The ICMJE believes that it is important to foster a comprehensive, publicly available database of clinical trials. The ICMJE defines a clinical trial as any research project that prospectively assigns human subjects to intervention or concurrent comparison or control groups to study the cause-and-effect relationship between a medical intervention and a health outcome. Medical interventions include drugs, surgical procedures, devices, behavioral treatments, process-of-care changes, and the like.
ICMJE成员期刊需要,赖斯tion of consideration for publication in their journals, registration in a public trials registry. The details of this policy are contained in a series of editorials (see Editorials, under Frequently Asked Questions). The ICMJE encourages editors of other biomedical journals to adopt similar policy.
The ICMJE does not advocate one particular registry, but its member journals will require authors to register their trial in a registry that meets several criteria. The registry must be accessible to the public at no charge. It must be open to all prospective registrants and managed by a not-for-profit organization. There must be a mechanism to ensure the validity of the registration data, and the registry should be electronically searchable. Trial registration with missing fields or fields that contain uninformative terminology is inadequate.
It is important to note that the ICMJE requires registration of trial methodology but does not require registration of trial results; it recognizes the potential problems that could arise from the posting of research results that have not been subjected to an independent peer-review process.However, the ICMJE understands that the U.S. Food and Drug Administration Amendments Act of 2007 (FDAAA) does require researchers to register results. The ICMJE will not consider results to be previous publication if they are posted in the same primary clinical trial registry as the initial registration and if the results are posted in the tabular form dictated by the FDAAA. Researchers should be aware that editors of journals that follow the ICMJE recommendations may consider more detailed description of trial results and results published in registries other than the primary registry (in the case of FDAAA, ClinicalTrials.gov) to be prior publication. The ICMJE anticipates that the climate for results registration will change dramatically over coming years and the ICMJE may need to amend these recommendations as additional agencies institute other mandates related to results registration.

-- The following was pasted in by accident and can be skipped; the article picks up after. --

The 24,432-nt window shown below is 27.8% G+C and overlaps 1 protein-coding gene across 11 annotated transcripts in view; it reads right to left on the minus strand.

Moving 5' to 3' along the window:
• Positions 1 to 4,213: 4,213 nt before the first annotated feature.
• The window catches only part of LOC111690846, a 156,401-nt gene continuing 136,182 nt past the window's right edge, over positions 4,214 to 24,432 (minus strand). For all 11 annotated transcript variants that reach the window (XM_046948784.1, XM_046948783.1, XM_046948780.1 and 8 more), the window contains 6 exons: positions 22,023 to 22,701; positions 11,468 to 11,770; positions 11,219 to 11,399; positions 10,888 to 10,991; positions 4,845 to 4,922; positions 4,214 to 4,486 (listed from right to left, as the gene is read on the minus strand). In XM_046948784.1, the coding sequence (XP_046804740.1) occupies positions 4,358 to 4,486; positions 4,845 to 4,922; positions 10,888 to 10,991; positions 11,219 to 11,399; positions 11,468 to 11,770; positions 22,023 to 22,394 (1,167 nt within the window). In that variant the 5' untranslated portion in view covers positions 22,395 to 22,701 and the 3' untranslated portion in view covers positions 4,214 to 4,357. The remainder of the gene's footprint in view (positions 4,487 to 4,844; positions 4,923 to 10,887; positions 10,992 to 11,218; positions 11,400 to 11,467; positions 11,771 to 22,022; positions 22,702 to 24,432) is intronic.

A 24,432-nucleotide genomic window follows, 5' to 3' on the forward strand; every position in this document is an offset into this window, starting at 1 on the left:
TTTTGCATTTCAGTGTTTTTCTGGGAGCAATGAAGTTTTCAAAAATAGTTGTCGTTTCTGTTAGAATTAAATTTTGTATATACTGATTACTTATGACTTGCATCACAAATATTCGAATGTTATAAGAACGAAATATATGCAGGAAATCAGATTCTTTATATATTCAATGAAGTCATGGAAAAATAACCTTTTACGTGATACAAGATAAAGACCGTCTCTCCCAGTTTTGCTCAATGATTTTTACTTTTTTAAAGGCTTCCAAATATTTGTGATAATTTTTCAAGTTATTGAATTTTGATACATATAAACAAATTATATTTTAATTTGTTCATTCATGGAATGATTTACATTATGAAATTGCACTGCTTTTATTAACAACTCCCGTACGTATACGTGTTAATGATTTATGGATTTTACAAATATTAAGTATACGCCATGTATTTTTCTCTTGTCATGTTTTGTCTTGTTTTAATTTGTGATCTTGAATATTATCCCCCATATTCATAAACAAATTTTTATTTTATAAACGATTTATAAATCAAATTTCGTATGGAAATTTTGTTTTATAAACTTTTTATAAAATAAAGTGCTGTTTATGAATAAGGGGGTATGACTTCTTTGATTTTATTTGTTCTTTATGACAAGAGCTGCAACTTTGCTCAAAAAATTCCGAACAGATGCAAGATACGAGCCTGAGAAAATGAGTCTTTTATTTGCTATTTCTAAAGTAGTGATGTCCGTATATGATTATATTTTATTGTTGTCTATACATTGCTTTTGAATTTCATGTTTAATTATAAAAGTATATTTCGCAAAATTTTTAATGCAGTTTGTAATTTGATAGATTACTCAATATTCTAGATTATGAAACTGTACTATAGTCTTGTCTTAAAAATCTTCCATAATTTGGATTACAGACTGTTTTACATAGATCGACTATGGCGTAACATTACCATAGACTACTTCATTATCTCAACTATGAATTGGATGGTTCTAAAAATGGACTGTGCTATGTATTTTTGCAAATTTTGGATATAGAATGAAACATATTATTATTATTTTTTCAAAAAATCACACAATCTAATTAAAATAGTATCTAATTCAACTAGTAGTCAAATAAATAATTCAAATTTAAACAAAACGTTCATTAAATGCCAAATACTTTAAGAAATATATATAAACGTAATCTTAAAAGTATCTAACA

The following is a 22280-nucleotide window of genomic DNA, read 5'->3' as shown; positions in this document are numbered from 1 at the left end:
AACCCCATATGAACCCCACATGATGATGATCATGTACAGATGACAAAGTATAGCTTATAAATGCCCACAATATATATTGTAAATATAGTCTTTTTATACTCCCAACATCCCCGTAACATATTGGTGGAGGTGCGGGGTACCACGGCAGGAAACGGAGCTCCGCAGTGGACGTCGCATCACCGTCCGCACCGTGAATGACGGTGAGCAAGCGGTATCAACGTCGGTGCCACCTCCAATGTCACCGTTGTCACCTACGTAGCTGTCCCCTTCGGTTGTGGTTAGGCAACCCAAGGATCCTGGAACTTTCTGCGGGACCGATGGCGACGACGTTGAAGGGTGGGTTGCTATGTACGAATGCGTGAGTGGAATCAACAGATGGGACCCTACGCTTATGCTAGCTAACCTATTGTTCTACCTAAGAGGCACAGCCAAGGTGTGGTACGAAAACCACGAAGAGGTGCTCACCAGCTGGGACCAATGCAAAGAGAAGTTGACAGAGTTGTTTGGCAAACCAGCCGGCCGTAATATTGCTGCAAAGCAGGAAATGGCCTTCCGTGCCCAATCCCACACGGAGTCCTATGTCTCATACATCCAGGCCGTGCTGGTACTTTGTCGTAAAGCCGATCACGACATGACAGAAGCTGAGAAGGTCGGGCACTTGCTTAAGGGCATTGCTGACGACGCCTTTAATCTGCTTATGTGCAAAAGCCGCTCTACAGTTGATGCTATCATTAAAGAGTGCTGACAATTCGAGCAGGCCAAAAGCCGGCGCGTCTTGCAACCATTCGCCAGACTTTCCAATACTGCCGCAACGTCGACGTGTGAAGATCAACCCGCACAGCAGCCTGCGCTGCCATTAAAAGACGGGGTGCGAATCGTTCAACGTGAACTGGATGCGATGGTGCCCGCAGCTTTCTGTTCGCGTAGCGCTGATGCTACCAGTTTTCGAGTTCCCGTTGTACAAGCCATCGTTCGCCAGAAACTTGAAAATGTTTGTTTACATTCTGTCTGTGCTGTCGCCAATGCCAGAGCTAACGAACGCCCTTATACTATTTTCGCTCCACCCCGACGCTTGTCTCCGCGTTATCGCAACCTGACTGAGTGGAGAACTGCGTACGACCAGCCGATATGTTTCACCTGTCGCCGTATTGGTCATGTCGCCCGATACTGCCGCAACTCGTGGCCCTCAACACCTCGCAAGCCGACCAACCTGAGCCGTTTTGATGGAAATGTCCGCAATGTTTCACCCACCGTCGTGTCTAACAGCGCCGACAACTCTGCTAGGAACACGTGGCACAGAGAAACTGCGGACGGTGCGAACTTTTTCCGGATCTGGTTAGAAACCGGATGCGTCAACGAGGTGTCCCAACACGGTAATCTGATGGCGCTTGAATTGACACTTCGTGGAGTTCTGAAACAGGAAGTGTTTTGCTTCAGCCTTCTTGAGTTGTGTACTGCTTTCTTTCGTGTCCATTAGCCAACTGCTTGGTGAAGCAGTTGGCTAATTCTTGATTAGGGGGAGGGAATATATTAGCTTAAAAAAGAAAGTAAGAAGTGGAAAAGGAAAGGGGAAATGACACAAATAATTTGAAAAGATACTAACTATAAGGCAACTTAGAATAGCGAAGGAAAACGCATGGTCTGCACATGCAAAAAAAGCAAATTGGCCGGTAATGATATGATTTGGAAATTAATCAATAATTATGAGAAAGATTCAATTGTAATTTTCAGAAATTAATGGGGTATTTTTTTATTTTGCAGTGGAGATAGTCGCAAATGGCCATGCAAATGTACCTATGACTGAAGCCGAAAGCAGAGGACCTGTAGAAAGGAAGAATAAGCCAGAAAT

The ICMJE recommends that journals publish the trial registration number at the end of the abstract. The ICMJE also recommends that, whenever a registration number is available, authors list this number the first time they use a trial acronym to refer to either the trial they are reporting or to other trials that they mention in the manuscript.